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Self-Regulatory Organizations; The Options Clearing Corporation; Order Approving a Proposed Rule Change Relating to OCC Clearing Members Pledging Long Options Positions

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Start Preamble April 25, 2001.

On March 6, 2000, The Options Clearing Corporation (“OCC”) filed with the Securities and Exchange Commission (“Commission”) a proposed rule change (File No. SR-OCC-00-02) pursuant to Section 19(b)(1) of the Securities Exchange Act of 1934 (“Act”).[1] Notice of the proposal was published in the Federal Register on July 19, 2000.[2] No comment letters Start Printed Page 21797were received. For the reasons discussed below, the Commission is approving the proposed rule change.

I. Description

The proposed rule change expands the categories of accounts from which clearing members may pledge long options positions to third party lenders and expands the categories of permitted pledgees. The proposed rule change is intended to reflect liberalizing amendments to Regulation T (12 CFR 220) and Regulation U (12 CFR 221) made by the Board of Governors of the Federal Reserve System (“Fed Board”).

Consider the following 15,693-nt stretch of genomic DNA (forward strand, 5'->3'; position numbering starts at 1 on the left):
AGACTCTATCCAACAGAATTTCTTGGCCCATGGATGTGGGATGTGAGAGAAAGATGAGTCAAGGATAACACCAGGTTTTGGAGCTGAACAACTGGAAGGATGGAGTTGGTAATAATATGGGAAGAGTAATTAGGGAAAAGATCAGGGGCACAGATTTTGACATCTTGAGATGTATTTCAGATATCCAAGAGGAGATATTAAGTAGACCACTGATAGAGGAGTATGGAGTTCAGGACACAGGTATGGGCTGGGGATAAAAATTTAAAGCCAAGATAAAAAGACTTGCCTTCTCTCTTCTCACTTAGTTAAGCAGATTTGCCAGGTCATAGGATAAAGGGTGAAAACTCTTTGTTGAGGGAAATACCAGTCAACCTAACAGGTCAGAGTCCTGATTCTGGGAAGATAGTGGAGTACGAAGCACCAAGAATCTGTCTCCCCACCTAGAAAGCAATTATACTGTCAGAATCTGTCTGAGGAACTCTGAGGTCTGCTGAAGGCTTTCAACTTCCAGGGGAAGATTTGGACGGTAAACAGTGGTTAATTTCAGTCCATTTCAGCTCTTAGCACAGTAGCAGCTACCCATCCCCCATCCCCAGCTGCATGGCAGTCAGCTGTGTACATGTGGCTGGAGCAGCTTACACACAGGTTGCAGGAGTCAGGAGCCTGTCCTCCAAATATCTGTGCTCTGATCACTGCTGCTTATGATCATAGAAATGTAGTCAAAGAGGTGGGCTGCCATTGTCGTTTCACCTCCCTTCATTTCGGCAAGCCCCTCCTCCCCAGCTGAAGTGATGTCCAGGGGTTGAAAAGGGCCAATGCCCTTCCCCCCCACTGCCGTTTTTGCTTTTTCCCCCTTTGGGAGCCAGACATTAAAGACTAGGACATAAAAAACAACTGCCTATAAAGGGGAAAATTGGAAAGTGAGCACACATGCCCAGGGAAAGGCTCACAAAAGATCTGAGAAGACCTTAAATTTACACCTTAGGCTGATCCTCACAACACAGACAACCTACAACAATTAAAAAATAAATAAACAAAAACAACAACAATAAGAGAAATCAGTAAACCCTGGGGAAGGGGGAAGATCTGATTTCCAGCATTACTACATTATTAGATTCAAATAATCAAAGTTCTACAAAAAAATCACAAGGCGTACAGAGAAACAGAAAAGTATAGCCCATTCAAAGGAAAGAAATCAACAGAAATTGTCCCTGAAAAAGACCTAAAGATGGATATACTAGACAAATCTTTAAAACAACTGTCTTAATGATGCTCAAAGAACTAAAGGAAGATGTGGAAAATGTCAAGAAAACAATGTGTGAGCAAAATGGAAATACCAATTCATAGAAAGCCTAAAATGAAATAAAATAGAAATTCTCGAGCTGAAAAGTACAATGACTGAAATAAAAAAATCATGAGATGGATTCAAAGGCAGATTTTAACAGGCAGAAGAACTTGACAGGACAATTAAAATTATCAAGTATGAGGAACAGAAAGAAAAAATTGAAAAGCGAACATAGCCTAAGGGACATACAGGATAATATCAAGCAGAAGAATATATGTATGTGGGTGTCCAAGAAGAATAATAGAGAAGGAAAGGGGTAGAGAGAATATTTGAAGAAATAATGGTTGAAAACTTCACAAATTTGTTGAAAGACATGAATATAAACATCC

Options have traditionally had no loan value under the Fed Board's margin regulations. The only relevant exception was for “special purpose credit” extended to broker-dealers.[3] A bank or another broker-dealer could extend credit on long options carried for the accounts of market makers and specialists to secure credit for financing their market making functions. Accordingly, when OCC adopted Rule 614, which allowed long options to be pledged to a bank or another broker-dealer, OCC specified that options could only be pledged from clearing members' market-maker and specialist accounts.[4] In addition, the permitted pledgees under Rule 614 were limited to banks and broker-dealers as these were the only categories of lenders from which a broker-dealer such as a clearing member or market maker was permitted to borrow.[5]